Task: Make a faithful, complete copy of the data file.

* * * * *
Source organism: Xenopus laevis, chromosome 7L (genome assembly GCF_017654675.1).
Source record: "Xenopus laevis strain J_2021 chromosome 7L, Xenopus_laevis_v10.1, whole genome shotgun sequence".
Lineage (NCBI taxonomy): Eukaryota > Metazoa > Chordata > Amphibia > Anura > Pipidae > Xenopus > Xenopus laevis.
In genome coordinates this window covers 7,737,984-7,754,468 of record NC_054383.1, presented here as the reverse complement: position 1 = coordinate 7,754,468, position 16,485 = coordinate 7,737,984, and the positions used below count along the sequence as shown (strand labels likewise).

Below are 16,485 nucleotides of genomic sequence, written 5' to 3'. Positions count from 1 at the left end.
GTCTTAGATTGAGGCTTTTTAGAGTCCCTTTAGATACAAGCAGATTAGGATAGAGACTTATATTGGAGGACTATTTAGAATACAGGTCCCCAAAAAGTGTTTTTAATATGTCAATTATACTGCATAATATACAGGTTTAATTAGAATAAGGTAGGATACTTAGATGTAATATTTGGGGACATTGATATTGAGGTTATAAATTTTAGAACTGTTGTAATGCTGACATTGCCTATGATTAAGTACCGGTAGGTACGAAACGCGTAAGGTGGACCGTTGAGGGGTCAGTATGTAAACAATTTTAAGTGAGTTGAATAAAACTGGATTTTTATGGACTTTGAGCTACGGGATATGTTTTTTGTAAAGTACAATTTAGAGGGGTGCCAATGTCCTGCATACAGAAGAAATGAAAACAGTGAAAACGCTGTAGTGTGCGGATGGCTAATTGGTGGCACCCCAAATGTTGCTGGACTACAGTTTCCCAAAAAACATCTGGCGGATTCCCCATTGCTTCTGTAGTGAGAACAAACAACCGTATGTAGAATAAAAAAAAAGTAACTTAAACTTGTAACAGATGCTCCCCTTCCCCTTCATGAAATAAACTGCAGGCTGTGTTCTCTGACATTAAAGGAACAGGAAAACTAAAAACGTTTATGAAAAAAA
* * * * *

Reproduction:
Source organism: Xenopus laevis, chromosome 7L (genome assembly GCF_017654675.1).
Source record: "Xenopus laevis strain J_2021 chromosome 7L, Xenopus_laevis_v10.1, whole genome shotgun sequence".
Lineage (NCBI taxonomy): Eukaryota > Metazoa > Chordata > Amphibia > Anura > Pipidae > Xenopus > Xenopus laevis.
In genome coordinates this window covers 7,737,984-7,754,468 of record NC_054383.1, presented here as the reverse complement: position 1 = coordinate 7,754,468, position 16,485 = coordinate 7,737,984, and the positions used below count along the sequence as shown (strand labels likewise).

Below are 16,485 nucleotides of genomic sequence, written 5' to 3'. Positions count from 1 at the left end.
GTCTTAGATTGAGGCTTTTTAGAGTCCCTTTAGATACAAGCAGATTAGGATAGAGACTTATATTGGAGGACTATTTAGAATACAGGTCCCCAAAAAGTGTTTTTAATATGTCAATTATACTGCATAATATACAGGTTTAATTAGAATAAGGTAGGATACTTAGATGTAATATTTGGGGACATTGATATTGAGGTTATAAATTTTAGAACTGTTGTAATGCTGACATTGCCTATGATTAAGTACCGGTAGGTACGAAACGCGTAAGGTGGACCGTTGAGGGGTCAGTATGTAAACAATTTTAAGTGAGTTGAATAAAACTGGATTTTTATGGACTTTGAGCTACGGGATATGTTTTTTGTAAAGTACAATTTAGAGGGGTGCCAATGTCCTGCATACAGAAGAAATGAAAACAGTGAAAACGCTGTAGTGTGCGGATGGCTAATTGGTGGCACCCCAAATGTTGCTGGACTACAGTTTCCCAAAAAACATCTGGCGGATTCCCCATTGCTTCTGTAGTGAGAACAAACAACCGTATGTAGAATAAAAAAAAAGTAACTTAAACTTGTAACAGATGCTCCCCTTCCCCTTCATGAAATAAACTGCAGGCTGTGTTCTCTGACATTAAAGGAACAGGAAAACTAAAAACGTTTATGAAAAAAA